English

Definition of bright adjective from the Oxford Advanced Learner's Dictionary

      

    bright

     adjective
    adjective
    BrE BrE//braɪt//
     
    ; NAmE NAmE//braɪt//
     
    (brighter, brightest) Energetic, Clever
     
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  1. 1  full of light; shining strongly bright light/sunshine a bright room Her eyes were bright with tears. a bright morning (= with the sun shining)
  2. 2  (of a colour) strong and easy to see I like bright colours. a bright yellow dress Jack's face turned bright red. Synonymsbrightbrilliant vivid vibrantThese words all describe things that are shining or full of light or colours that are strong and easy to see.bright full of light; shining strongly; (of colours) strong and easy to see:a bright yellow dressbrilliant very bright:The sky was a brilliant blue.vivid (approving) (of colours) bright and strong:His eyes were a vivid green.vibrant (approving) (of colours) bright and strong:The room was decorated in vibrant blues and greens.vivid or vibrant? These two words are very similar, but vivid emphasizes how bright a colour is, while vibrant suggests a more lively and exciting colour or combination of colours.Patterns bright/​brilliant/​vivid/​vibrant colours bright/​brilliant light/​sunlight/​sunshine/​eyes
  3. 3  cheerful and lively His eyes were bright and excited. She gave me a bright smile. Why are you so bright and cheerful today? His face was bright with excitement. See related entries: Energetic
  4. 4  intelligent; quick to learn the brightest pupil in the class Do you have any bright ideas (= clever ideas)? Synonymsintelligentsmart clever brilliant brightThese words all describe people who are good at learning, understanding and thinking about things, and the actions that show this ability.intelligent good at learning, understanding and thinking in a logical way about things; showing this ability: He’s a highly intelligent man.She asked a lot of intelligent questions.smart (especially North American English) quick at learning and understanding things; showing the ability to make good business or personal decisions: She’s smarter than her brother.That was a smart career move.clever (sometimes disapproving, especially British English) quick at learning and understanding things; showing this ability: How clever of you to work it out!He’s too clever by half, if you ask me. People use clever in the phrase : Clever boy/​girl! to tell a young child that they have learnt or done something well. When used to or about an adult clever can be disapproving.brilliant extremely intelligent or skilful: He’s a brilliant young scientist.bright intelligent; quick to learn: She’s probably the brightest student in the class. Bright is used especially to talk about young people. Common collocations of bright include girl, boy, kid, student, pupil.Patterns clever/​brilliant at something a(n) intelligent/​smart/​clever/​brilliant/​bright child/​boy/​girl/​man/​woman a(n) intelligent/​smart/​clever/​brilliant thing to do See related entries: Clever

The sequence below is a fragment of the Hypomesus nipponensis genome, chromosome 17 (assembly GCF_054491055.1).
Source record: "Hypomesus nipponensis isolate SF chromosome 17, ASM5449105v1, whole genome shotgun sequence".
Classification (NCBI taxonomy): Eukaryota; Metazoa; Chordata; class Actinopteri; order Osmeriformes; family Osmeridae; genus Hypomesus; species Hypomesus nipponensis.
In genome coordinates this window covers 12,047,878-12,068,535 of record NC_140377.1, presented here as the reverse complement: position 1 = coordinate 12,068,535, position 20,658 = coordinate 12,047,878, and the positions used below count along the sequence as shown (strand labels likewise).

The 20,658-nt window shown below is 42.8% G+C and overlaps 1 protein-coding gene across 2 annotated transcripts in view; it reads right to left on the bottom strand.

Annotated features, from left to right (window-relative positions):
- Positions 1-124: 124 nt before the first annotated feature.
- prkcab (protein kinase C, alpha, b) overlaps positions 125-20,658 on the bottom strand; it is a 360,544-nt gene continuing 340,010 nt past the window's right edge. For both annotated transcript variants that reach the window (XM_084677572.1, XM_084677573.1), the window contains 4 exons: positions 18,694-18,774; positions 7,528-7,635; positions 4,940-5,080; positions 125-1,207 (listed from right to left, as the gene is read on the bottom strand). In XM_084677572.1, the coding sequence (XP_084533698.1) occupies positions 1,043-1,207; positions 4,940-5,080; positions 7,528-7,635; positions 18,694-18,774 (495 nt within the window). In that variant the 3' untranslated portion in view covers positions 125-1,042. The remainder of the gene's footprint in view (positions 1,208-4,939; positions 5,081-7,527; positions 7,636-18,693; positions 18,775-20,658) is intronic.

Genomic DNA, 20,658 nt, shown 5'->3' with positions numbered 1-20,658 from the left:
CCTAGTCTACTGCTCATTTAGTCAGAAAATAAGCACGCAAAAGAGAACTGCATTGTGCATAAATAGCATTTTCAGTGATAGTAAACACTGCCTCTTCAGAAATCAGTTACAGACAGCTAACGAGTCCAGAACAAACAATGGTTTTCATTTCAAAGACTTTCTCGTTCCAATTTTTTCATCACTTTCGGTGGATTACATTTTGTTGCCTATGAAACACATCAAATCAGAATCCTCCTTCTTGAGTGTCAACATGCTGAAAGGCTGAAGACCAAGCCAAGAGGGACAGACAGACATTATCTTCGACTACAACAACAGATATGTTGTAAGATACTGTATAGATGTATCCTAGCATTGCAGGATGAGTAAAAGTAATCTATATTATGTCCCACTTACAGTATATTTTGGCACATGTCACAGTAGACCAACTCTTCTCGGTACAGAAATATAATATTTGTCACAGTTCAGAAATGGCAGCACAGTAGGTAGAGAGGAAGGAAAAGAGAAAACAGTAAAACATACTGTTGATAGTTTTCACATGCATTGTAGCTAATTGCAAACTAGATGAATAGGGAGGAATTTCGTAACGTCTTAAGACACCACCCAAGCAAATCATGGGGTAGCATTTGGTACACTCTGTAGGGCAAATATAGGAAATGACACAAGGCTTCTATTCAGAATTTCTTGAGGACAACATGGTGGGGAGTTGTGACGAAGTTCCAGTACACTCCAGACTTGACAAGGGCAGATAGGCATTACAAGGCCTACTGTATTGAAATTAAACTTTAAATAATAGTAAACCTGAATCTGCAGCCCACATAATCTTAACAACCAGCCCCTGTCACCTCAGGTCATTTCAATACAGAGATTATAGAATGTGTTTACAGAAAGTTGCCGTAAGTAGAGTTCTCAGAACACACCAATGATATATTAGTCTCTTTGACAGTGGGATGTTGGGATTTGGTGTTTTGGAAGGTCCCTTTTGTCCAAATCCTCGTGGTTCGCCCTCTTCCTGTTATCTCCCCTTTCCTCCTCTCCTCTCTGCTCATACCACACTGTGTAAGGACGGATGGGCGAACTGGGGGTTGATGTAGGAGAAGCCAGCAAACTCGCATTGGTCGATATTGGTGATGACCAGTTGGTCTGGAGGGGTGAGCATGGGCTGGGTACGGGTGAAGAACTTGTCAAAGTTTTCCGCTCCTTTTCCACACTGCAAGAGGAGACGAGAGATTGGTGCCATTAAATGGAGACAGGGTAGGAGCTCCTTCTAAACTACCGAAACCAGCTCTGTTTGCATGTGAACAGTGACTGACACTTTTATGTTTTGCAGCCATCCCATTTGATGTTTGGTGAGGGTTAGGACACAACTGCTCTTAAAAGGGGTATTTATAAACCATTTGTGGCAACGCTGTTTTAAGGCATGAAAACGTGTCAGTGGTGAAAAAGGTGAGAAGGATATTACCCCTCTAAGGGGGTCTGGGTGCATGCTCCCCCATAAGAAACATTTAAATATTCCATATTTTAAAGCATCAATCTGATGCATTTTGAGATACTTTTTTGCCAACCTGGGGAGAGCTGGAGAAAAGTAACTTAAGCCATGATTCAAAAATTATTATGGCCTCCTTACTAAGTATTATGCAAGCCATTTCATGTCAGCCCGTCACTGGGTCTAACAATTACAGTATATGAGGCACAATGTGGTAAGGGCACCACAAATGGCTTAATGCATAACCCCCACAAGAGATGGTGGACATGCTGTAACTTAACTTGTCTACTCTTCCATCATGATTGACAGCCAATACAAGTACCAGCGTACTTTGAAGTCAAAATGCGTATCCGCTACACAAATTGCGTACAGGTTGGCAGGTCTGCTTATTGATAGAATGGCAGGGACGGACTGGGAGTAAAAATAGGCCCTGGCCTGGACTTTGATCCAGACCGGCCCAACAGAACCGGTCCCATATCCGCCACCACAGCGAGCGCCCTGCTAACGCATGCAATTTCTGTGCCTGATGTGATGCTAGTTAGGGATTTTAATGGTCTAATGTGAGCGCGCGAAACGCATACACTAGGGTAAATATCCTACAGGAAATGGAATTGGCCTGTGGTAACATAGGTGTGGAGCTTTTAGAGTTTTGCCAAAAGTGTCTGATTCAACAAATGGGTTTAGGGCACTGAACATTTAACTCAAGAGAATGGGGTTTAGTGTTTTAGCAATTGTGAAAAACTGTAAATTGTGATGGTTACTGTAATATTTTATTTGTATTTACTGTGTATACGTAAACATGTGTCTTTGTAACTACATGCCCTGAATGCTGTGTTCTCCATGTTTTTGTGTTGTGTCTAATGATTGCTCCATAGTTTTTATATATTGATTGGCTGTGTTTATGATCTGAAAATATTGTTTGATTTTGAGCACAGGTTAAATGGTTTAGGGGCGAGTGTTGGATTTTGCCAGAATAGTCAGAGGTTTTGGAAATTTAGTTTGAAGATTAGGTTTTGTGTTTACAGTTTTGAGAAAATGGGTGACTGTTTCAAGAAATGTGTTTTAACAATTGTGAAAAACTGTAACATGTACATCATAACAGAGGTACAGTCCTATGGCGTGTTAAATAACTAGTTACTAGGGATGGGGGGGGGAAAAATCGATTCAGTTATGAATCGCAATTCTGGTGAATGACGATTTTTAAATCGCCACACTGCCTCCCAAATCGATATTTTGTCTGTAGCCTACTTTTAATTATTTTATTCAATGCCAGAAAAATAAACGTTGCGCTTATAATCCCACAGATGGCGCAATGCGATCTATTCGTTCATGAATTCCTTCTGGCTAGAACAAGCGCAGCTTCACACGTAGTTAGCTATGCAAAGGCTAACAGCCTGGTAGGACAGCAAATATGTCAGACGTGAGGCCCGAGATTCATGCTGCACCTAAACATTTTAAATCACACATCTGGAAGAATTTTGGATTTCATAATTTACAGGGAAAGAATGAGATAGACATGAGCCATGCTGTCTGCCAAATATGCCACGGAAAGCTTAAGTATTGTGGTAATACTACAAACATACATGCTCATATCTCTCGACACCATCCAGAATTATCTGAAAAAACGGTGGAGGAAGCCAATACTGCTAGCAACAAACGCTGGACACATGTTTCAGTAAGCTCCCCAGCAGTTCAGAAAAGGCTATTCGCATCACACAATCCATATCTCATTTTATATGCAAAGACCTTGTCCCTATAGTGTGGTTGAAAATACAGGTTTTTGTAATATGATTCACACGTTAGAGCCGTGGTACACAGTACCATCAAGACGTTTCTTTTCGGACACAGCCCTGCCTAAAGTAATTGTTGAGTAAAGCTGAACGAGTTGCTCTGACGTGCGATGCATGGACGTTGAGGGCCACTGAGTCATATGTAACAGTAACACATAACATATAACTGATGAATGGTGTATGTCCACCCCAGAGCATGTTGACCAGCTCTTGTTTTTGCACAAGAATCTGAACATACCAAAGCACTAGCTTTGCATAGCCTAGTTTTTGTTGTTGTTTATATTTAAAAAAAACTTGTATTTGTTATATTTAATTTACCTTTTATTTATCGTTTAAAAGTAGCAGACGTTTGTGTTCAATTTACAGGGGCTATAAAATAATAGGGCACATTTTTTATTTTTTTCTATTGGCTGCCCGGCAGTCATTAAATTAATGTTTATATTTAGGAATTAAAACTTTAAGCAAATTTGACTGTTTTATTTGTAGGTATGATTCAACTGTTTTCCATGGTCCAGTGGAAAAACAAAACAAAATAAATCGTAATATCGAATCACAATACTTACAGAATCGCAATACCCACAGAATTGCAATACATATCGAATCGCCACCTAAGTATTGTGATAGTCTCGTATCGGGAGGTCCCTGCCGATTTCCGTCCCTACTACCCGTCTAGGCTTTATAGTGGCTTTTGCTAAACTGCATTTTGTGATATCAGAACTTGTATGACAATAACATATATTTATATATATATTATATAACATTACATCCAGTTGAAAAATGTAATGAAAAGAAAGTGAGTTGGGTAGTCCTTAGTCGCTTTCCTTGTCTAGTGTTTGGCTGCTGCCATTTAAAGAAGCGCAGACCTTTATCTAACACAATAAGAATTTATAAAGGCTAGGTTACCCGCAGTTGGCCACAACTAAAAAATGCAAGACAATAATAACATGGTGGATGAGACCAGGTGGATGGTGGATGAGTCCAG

5. 5giving reason to believe that good things will happen; likely to be successful This young musician has a bright future. Prospects for the coming year look bright. a bright start to the week
  6. Word Origin Old English beorht, of Germanic origin.Extra examples Her timid eyes grew bright and she looked ready to venture on. Ms Newman is bright, opinionated and decisive. The factory’s future now looks bright. The following morning dawned bright and warm. The morning was quite bright, but it clouded over in the afternoon. The morning was reasonably bright. The offices are going to be bright and airy. The sky was still bright in the west. The sun shone bright and hot. The white feathers looked surprisingly bright. Thomas is an exceptionally bright boy. a really bright child He felt bright and cheerful and full of energy. Look on the bright side. You managed to do more than I did. She’s probably the brightest student in the class. Some bright spark left the tap running all night. The war dimmed hopes of a rising market after a bright start to the year. This young musician has a bright future. a bright morning a bright tieIdioms very early in the morning You're up bright and early today!
    (as) bright as a button
     
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    (British English, informal) intelligent and quick to understand More Like ThisSimiles in idioms (as) bald as a coot, (as) blind as a bat, (as) bright as a button, (as) bold as brass, as busy as a bee, as clean as a whistle, (as) dead as a/​the dodo, (as) deaf as a post, (as) dull as ditchwater, (as) fit as a fiddle, as flat as a pancake, (as) good as gold, (as) mad as a hatter/​a March hare, (as) miserable/​ugly as sin, as old as the hills, (as) pleased as Punch, as pretty as a picture, (as) regular as clockwork, (as) quick as a flash, (as) safe as houses, (as) sound as a bell, (as) steady as a rock, (as) thick as two short planks, (as) tough as old bootsSee worksheet.
    the excitement of city life Although he grew up in the country, he's always had a taste for the bright lights. (British English, informal, often ironic) a lively and intelligent person, especially somebody young Some bright spark (= stupid person) left the tap running all night. a good or pleasant part of something that is unpleasant or bad in all other ways The win last week was the only bright spot in their last ten games.
    look on the bright side
     
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    to be cheerful or positive about a bad situation, for example by thinking only of the advantages and not the disadvantages
See the Oxford Advanced American Dictionary entry: bright